Saint Paul says in Romans that someone might occasionally have the courage to die for a righteous person, but Jesus loved and died, not just for His apostles, His faithful disciples, and His friends, but also for the men who killed Him, the thousands who have walked away through the centuries, the people who have done unspeakable things, for every rebellious teenager, every militant atheist, every confused agnostic, and even for me. To Him, I’m worth the Cross, and to me, He’s worth the “house arrest,” the tears, the boredom, and the waiting, no matter how long I have to wait.

What I think can escape a lot of people is that the Mass is a sacrifice. We are taking part in Christ’s once-for-all sacrifice, and uniting ourselves to that Sacrifice as His mystical Body. Because we take communion at almost every Mass, it usually doesn’t feel like a sacrifice. Having to stream it and not being able to receive Him is starting to make it feel like a real sacrifice. Across the board, in many religions, the center of worship is sacrifice.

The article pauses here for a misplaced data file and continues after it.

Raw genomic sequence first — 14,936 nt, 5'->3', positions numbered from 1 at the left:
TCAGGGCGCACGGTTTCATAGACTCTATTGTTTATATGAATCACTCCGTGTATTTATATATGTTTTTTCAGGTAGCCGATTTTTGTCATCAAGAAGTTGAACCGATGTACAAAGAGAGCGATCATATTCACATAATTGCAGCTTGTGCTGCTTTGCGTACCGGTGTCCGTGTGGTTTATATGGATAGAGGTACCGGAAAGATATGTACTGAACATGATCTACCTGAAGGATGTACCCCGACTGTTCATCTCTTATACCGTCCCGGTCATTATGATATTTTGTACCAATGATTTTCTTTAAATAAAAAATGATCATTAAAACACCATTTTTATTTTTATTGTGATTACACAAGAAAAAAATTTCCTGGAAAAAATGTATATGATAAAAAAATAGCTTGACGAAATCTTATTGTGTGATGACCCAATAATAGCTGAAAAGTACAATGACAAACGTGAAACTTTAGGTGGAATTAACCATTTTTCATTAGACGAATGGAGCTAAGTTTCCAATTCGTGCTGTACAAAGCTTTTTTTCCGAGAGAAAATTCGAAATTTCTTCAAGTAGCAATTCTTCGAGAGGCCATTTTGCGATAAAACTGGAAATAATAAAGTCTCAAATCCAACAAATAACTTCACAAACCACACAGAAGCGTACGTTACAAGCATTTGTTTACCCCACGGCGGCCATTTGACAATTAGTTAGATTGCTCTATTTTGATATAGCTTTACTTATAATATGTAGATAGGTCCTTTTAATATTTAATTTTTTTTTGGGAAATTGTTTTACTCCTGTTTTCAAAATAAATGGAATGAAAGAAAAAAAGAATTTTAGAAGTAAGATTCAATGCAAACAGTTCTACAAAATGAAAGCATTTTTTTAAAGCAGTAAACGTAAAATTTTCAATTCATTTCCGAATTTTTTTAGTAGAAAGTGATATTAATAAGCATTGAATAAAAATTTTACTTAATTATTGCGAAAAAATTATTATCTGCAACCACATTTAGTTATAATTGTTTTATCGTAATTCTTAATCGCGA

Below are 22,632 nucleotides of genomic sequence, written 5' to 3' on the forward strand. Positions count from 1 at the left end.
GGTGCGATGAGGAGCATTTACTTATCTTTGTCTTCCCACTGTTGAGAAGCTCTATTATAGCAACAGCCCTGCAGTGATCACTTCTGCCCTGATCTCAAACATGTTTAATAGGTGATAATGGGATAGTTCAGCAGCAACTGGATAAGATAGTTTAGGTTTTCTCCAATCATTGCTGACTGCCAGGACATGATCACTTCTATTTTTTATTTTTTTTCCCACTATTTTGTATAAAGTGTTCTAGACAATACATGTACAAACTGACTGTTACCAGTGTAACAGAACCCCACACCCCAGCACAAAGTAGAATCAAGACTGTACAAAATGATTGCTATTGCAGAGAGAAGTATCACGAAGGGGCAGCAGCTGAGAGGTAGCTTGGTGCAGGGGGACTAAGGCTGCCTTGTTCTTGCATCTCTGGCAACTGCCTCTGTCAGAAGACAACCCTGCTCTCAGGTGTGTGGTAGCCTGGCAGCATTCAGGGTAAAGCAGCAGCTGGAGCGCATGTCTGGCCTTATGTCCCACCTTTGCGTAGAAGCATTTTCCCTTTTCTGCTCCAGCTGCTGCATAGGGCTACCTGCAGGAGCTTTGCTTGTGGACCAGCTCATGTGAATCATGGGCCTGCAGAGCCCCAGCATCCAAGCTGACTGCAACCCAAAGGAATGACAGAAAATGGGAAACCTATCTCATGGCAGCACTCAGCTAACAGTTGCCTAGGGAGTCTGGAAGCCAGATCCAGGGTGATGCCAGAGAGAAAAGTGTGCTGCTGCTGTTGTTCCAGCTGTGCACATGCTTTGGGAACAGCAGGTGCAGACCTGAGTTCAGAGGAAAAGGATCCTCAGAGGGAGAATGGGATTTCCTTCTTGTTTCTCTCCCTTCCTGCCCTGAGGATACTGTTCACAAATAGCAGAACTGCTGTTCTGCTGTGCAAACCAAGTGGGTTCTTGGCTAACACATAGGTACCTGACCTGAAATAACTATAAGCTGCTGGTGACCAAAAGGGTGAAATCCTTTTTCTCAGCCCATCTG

Jesus is called the Lamb of God, referring to the Passover Lamb. At Passover, the ancient Jewish people would take a lamb into their house and care for it for a week before sacrificing it to God and eating it. They had to make sure it remained unblemished, which meant caring for it almost like a pet. The point was to grow some affection for it. I have known the Lord for fewer than ten years, but but I have a real affection for Him, and though I know He’s still right here, I do feel a kind of absence, and I think that’s the point. He already knows everything about us, but I think we don’t always know ourselves so well. I thought at first this was, in part at least, His way for testing our faith. That doesn’t exactly make sense, though. I think it’s more likely that this is His way of showing us a clearer picture of who we are and what our priorities and affections are. The longing hurts, but the second-first Communion will be so worth it.

Broken Heart